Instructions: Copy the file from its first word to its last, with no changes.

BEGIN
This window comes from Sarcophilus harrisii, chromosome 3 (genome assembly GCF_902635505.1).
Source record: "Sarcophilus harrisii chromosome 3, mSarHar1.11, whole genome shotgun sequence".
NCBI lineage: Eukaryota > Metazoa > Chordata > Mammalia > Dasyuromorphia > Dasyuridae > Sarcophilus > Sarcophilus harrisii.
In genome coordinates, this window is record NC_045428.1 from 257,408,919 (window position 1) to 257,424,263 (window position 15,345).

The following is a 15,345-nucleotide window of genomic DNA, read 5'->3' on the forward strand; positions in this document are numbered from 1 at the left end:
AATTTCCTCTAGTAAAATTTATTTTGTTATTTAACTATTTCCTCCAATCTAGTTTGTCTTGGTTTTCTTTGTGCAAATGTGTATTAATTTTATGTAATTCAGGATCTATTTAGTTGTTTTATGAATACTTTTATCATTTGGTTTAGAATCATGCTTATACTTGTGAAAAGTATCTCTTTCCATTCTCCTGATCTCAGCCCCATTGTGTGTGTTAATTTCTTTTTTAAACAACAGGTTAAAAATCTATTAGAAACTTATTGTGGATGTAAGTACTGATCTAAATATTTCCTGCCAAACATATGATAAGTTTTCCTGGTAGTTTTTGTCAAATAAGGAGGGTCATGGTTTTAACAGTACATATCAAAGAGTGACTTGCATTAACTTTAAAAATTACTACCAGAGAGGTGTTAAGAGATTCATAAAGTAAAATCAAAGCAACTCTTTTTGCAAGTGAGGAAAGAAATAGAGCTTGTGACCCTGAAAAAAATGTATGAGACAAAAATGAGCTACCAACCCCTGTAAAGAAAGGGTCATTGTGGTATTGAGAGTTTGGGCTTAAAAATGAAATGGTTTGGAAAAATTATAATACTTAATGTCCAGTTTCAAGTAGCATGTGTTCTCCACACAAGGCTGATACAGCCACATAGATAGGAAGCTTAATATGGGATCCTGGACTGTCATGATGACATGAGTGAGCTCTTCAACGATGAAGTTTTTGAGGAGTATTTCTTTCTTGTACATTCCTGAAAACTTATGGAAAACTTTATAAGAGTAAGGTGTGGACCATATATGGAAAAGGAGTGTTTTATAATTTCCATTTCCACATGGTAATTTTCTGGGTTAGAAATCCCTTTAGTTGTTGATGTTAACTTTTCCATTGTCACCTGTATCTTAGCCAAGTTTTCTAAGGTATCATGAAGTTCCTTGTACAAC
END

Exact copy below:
This window comes from Sarcophilus harrisii, chromosome 3 (genome assembly GCF_902635505.1).
Source record: "Sarcophilus harrisii chromosome 3, mSarHar1.11, whole genome shotgun sequence".
NCBI lineage: Eukaryota > Metazoa > Chordata > Mammalia > Dasyuromorphia > Dasyuridae > Sarcophilus > Sarcophilus harrisii.
In genome coordinates, this window is record NC_045428.1 from 257,408,919 (window position 1) to 257,424,263 (window position 15,345).

The following is a 15,345-nucleotide window of genomic DNA, read 5'->3' on the forward strand; positions in this document are numbered from 1 at the left end:
AATTTCCTCTAGTAAAATTTATTTTGTTATTTAACTATTTCCTCCAATCTAGTTTGTCTTGGTTTTCTTTGTGCAAATGTGTATTAATTTTATGTAATTCAGGATCTATTTAGTTGTTTTATGAATACTTTTATCATTTGGTTTAGAATCATGCTTATACTTGTGAAAAGTATCTCTTTCCATTCTCCTGATCTCAGCCCCATTGTGTGTGTTAATTTCTTTTTTAAACAACAGGTTAAAAATCTATTAGAAACTTATTGTGGATGTAAGTACTGATCTAAATATTTCCTGCCAAACATATGATAAGTTTTCCTGGTAGTTTTTGTCAAATAAGGAGGGTCATGGTTTTAACAGTACATATCAAAGAGTGACTTGCATTAACTTTAAAAATTACTACCAGAGAGGTGTTAAGAGATTCATAAAGTAAAATCAAAGCAACTCTTTTTGCAAGTGAGGAAAGAAATAGAGCTTGTGACCCTGAAAAAAATGTATGAGACAAAAATGAGCTACCAACCCCTGTAAAGAAAGGGTCATTGTGGTATTGAGAGTTTGGGCTTAAAAATGAAATGGTTTGGAAAAATTATAATACTTAATGTCCAGTTTCAAGTAGCATGTGTTCTCCACACAAGGCTGATACAGCCACATAGATAGGAAGCTTAATATGGGATCCTGGACTGTCATGATGACATGAGTGAGCTCTTCAACGATGAAGTTTTTGAGGAGTATTTCTTTCTTGTACATTCCTGAAAACTTATGGAAAACTTTATAAGAGTAAGGTGTGGACCATATATGGAAAAGGAGTGTTTTATAATTTCCATTTCCACATGGTAATTTTCTGGGTTAGAAATCCCTTTAGTTGTTGATGTTAACTTTTCCATTGTCACCTGTATCTTAGCCAAGTTTTCTAAGGTATCATGAAGTTCCTTGTACAAC